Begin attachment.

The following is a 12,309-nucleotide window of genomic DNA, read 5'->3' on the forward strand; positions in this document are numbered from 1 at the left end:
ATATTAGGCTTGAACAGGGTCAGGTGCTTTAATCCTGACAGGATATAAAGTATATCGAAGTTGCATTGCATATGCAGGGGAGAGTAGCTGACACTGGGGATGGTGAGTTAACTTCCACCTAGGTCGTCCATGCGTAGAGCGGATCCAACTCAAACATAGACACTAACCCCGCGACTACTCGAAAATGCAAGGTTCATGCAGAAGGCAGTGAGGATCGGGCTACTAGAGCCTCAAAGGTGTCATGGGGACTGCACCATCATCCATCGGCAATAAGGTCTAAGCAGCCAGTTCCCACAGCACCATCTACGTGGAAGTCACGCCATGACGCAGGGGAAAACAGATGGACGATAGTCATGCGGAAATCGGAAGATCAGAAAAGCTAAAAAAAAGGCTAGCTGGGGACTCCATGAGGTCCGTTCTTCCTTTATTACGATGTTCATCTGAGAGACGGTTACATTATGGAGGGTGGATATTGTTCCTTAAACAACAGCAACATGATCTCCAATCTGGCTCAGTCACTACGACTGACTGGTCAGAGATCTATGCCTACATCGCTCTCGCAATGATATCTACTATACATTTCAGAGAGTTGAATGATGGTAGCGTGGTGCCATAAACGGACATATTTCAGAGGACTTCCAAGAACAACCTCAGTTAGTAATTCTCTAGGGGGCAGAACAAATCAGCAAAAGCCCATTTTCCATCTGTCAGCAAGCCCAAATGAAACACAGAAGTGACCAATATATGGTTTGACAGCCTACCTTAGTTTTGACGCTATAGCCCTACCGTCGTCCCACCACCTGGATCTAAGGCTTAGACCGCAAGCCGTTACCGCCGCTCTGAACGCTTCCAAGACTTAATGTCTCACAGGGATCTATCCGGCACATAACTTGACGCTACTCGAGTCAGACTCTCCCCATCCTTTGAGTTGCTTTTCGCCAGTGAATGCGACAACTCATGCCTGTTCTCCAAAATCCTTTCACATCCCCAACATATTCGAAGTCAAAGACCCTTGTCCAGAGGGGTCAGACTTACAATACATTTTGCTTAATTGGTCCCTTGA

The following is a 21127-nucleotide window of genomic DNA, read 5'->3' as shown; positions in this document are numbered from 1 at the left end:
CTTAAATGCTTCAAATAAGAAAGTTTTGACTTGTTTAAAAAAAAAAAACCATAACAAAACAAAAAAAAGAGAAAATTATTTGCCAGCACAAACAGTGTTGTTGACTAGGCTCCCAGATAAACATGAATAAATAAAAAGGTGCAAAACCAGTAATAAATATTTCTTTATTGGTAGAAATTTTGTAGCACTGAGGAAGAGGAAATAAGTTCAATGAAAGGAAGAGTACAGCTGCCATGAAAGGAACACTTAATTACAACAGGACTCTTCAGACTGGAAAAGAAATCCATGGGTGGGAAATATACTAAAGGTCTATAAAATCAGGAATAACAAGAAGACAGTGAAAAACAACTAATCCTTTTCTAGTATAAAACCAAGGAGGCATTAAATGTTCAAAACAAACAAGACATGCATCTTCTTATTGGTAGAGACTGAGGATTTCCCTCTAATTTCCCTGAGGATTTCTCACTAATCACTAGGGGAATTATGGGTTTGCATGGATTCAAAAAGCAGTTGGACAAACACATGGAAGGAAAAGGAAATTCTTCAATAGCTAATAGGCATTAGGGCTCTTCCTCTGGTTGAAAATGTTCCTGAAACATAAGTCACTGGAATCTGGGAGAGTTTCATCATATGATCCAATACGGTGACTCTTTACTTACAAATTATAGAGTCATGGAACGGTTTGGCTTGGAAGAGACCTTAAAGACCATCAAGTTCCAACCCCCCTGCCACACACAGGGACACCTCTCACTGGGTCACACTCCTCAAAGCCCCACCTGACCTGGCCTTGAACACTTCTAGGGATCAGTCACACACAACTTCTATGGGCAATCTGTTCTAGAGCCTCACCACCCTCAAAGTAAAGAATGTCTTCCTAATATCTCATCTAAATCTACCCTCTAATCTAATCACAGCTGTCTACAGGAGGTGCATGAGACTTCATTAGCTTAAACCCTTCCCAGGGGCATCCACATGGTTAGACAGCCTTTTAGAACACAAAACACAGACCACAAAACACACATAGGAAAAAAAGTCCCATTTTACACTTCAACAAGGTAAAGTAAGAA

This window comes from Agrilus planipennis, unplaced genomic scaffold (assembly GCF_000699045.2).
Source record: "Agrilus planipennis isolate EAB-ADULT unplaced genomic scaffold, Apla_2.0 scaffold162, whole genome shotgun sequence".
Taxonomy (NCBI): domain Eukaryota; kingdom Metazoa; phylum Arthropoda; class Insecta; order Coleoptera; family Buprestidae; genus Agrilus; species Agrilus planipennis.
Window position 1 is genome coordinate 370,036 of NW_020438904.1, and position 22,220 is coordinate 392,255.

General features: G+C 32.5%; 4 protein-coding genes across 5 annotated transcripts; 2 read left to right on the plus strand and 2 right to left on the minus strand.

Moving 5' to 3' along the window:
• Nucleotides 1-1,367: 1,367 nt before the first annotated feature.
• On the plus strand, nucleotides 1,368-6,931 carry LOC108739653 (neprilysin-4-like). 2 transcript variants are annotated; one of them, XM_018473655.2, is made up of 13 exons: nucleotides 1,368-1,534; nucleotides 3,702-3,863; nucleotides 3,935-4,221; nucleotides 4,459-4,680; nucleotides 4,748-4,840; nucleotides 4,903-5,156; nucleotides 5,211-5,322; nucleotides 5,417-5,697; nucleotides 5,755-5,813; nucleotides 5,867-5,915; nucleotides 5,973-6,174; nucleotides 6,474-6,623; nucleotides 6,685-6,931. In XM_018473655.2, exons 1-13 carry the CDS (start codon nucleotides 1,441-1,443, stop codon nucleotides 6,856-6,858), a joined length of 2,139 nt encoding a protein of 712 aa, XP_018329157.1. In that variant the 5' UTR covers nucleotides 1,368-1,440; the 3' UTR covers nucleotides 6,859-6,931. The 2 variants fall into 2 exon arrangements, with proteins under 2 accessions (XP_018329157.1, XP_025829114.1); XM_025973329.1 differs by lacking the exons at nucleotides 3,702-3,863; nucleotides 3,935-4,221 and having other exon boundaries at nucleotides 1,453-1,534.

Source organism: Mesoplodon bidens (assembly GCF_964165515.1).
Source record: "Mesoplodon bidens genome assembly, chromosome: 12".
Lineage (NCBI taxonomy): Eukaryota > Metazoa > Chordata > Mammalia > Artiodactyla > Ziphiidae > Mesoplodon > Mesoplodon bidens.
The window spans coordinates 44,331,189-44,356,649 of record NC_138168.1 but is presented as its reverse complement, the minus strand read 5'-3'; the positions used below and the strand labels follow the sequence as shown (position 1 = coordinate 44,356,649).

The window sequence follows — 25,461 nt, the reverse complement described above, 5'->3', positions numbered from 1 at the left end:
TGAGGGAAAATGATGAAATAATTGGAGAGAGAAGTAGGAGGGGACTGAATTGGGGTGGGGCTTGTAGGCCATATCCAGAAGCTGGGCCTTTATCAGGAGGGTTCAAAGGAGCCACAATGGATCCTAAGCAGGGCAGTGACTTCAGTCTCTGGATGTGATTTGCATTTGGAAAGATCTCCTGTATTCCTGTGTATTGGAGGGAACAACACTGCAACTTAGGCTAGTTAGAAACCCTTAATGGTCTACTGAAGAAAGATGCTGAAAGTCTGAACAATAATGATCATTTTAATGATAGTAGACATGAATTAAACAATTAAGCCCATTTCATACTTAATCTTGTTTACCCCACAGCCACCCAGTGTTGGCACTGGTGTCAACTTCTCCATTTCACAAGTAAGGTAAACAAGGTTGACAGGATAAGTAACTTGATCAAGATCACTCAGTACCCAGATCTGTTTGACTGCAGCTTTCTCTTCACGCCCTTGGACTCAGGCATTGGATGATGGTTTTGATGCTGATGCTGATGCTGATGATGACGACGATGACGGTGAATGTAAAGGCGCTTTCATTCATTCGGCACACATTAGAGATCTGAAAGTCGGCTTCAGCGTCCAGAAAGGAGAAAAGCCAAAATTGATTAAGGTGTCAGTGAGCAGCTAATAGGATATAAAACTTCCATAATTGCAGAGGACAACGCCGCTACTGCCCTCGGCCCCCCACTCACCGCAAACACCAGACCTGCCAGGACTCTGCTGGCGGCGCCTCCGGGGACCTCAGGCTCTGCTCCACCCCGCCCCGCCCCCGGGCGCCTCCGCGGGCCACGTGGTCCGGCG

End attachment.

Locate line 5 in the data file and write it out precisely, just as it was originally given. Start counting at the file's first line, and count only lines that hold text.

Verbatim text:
This window comes from Agrilus planipennis, unplaced genomic scaffold (assembly GCF_000699045.2).